I don’t know whether to laugh or cry.
Next week, Donald Trump announced that he was going to give major campaign speech and had selected the Trump National Golf Club in Sterling, Virginia, as the venue.
The event planning then played out in front of reporters.
“I don’t even know where yet. I think we are gonna do it in Washington at the club,” Trump said about delivering the speech at Trump National Golf Course in suburban Virginia. “Let’s do it at the club,” he said, turning to Hope Hicks, his top press aide. “I wouldn’t mind doing it on the Potomac.”
“I almost would love to do it right at the flag,” Trump said.
Please tell me he means this flag: pic.twitter.com/qlMIsgCGSw
— Liam Donovan (@LPDonovan) June 8, 2016
Now to the New York Times:
When Donald J. Trump bought a fixer-upper golf club on Lowes Island here for $13 million in 2009, he poured millions more into reconfiguring its two courses. He angered conservationists by chopping down more than 400 trees to open up views of the Potomac River. And he shocked no one by renaming the club after himself.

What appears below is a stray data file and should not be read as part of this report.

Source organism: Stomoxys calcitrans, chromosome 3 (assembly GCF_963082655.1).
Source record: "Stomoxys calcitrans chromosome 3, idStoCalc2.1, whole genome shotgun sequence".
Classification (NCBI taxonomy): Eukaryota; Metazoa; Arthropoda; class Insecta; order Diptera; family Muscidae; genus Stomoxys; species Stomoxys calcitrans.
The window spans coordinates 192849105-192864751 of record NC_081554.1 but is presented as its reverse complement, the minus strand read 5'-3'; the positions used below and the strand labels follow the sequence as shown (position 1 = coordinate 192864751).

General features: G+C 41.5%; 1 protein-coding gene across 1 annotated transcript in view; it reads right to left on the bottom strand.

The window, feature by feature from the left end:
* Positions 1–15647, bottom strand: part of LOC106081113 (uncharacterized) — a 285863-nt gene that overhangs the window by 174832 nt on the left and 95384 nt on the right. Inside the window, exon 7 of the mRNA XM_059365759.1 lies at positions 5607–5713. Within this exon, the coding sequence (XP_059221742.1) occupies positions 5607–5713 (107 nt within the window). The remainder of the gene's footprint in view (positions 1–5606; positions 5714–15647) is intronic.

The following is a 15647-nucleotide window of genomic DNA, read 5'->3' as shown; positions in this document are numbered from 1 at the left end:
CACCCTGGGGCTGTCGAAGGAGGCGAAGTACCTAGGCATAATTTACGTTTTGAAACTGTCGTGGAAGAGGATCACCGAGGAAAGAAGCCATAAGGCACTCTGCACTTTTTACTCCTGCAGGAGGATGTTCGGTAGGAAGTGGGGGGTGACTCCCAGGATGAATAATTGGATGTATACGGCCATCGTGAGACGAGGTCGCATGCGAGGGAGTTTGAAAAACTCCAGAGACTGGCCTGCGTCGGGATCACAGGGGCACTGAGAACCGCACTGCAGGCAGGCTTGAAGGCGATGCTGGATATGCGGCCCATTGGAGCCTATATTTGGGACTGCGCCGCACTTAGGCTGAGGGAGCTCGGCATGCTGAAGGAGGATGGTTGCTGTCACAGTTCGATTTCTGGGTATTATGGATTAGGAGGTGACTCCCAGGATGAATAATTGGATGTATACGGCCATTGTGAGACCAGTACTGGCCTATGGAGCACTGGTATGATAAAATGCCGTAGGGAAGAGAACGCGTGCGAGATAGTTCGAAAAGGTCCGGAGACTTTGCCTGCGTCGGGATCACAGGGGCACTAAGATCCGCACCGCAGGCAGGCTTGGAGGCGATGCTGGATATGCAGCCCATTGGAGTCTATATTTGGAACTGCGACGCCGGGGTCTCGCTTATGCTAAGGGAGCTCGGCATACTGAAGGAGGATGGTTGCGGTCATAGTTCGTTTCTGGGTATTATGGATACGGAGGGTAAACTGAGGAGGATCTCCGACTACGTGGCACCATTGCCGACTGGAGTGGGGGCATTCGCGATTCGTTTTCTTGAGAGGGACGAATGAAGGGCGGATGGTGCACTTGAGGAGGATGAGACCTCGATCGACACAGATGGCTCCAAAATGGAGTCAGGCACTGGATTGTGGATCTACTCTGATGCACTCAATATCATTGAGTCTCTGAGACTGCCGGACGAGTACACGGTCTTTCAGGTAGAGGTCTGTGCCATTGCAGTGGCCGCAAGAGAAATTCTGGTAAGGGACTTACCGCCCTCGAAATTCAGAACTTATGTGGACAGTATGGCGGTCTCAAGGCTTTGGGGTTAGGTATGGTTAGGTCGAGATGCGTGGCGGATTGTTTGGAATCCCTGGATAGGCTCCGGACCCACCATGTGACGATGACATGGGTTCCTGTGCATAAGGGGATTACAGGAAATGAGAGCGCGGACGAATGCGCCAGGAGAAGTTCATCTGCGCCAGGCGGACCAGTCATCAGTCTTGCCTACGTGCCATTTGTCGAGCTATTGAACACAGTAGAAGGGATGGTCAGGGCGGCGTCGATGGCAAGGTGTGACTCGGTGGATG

But that wasn’t enough. Mr. Trump also upgraded its place in history.
Between the 14th hole and the 15th tee of one of the club’s two courses, Mr. Trump installed a flagpole on a stone pedestal overlooking the Potomac, to which he affixed a plaque purportedly designating “The River of Blood.”
“Many great American soldiers, both of the North and South, died at this spot,” the inscription reads. “The casualties were so great that the water would turn red and thus became known as ‘The River of Blood.’ ”
The inscription, beneath his family crest and above Mr. Trump’s full name, concludes: “It is my great honor to have preserved this important section of the Potomac River!”
When challenged on the historical veracity of a marker for a heretofore unheard of even in an equally obscure and undocumented war, this is what happened:
“That was a prime site for river crossings,” Mr. Trump said. “So, if people are crossing the river, and you happen to be in a civil war, I would say that people were shot — a lot of them.”
The club does indeed lie a stone’s throw from Rowser’s Ford, where, as an official historical marker notes, Gen. J. E. B. Stuart led 5,000 Confederate troops including cavalry across the Potomac en route to the Battle of Gettysburg.
But no one died in that crossing, historians said, or in any other notable Civil War engagement on the spot.
“How would they know that?” Mr. Trump asked when told that local historians had called his plaque a fiction. “Were they there?”
Actually, Rowser’s Ford is at Lock 23 boat ramp on the C&O Canal (see the red line on the map) and it is nearly a mile from the marker in question and not the scene of any battle.
This is simply narcissism and megalomania. It is who and what Trump is.